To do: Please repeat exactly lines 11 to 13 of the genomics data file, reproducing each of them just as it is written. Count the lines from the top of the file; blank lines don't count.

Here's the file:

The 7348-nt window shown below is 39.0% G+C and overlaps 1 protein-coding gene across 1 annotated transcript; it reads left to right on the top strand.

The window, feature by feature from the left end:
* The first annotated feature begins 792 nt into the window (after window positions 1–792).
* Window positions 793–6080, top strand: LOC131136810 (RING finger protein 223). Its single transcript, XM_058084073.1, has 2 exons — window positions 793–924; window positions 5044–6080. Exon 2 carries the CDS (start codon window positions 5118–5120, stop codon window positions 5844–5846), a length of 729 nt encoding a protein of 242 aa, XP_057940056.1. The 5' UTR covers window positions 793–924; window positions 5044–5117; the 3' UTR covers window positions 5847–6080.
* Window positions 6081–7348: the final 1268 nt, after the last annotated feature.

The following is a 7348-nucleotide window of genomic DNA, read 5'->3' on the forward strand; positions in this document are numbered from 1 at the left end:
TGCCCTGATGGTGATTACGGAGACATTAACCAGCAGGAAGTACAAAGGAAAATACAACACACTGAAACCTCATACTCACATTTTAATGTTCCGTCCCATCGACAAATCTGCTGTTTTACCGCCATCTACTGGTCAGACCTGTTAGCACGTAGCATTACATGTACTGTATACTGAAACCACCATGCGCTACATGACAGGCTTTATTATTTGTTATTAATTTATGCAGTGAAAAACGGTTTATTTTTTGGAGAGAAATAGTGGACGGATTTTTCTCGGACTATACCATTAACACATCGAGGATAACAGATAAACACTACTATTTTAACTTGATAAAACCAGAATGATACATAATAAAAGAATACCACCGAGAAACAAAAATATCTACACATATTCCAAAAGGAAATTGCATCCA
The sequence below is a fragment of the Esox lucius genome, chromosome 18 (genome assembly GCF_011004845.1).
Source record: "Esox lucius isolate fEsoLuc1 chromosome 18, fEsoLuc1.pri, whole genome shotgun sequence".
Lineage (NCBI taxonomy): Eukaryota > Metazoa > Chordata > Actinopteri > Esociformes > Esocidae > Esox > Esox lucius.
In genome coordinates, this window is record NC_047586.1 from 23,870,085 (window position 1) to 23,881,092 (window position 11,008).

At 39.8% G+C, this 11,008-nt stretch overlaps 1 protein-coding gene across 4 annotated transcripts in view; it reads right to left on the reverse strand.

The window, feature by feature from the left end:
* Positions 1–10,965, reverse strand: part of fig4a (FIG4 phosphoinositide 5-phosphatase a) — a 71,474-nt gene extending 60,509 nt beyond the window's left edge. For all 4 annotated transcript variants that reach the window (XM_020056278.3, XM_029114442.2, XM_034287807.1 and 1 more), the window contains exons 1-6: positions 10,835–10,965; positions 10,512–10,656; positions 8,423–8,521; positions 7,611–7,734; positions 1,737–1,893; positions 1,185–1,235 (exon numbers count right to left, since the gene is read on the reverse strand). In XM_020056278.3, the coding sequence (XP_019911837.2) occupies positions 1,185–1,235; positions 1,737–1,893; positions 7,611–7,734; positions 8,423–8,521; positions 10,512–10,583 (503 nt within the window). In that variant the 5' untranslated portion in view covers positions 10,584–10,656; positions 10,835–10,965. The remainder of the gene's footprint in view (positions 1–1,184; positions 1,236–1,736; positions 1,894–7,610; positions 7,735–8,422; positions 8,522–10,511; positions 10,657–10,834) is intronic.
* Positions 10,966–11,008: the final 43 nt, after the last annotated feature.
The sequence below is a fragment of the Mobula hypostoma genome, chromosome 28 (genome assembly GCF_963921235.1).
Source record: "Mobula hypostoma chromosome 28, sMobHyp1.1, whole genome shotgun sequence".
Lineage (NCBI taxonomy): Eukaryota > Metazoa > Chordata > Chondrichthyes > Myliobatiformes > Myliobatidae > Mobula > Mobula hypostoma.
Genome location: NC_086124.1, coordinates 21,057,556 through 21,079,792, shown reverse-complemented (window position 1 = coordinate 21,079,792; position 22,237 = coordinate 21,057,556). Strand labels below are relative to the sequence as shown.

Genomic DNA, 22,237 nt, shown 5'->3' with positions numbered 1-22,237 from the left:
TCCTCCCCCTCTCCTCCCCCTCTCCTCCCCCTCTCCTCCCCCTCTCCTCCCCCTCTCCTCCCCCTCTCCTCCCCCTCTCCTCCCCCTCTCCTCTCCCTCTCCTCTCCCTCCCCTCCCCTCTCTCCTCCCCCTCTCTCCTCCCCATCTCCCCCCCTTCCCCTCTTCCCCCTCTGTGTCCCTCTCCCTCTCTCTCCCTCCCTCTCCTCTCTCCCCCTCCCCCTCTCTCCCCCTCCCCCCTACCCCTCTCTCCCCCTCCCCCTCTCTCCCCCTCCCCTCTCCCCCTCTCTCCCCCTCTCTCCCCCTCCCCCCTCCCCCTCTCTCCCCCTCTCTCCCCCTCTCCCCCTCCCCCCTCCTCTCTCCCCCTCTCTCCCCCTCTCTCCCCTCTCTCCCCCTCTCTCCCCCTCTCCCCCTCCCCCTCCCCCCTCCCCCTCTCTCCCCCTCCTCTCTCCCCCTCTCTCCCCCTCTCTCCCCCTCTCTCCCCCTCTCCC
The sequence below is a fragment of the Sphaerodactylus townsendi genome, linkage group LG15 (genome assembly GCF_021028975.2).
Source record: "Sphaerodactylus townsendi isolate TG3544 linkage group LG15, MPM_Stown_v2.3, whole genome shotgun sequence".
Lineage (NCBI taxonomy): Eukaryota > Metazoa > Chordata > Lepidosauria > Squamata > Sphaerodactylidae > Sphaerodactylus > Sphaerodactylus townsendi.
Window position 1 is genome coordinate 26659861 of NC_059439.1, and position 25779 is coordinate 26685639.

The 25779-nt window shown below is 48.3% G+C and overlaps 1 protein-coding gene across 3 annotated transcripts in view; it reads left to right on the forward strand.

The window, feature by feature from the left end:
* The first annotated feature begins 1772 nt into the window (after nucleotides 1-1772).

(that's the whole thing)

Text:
In genome coordinates, this window is record NC_047586.1 from 23,870,085 (window position 1) to 23,881,092 (window position 11,008).

At 39.8% G+C, this 11,008-nt stretch overlaps 1 protein-coding gene across 4 annotated transcripts in view; it reads right to left on the reverse strand.

The window, feature by feature from the left end: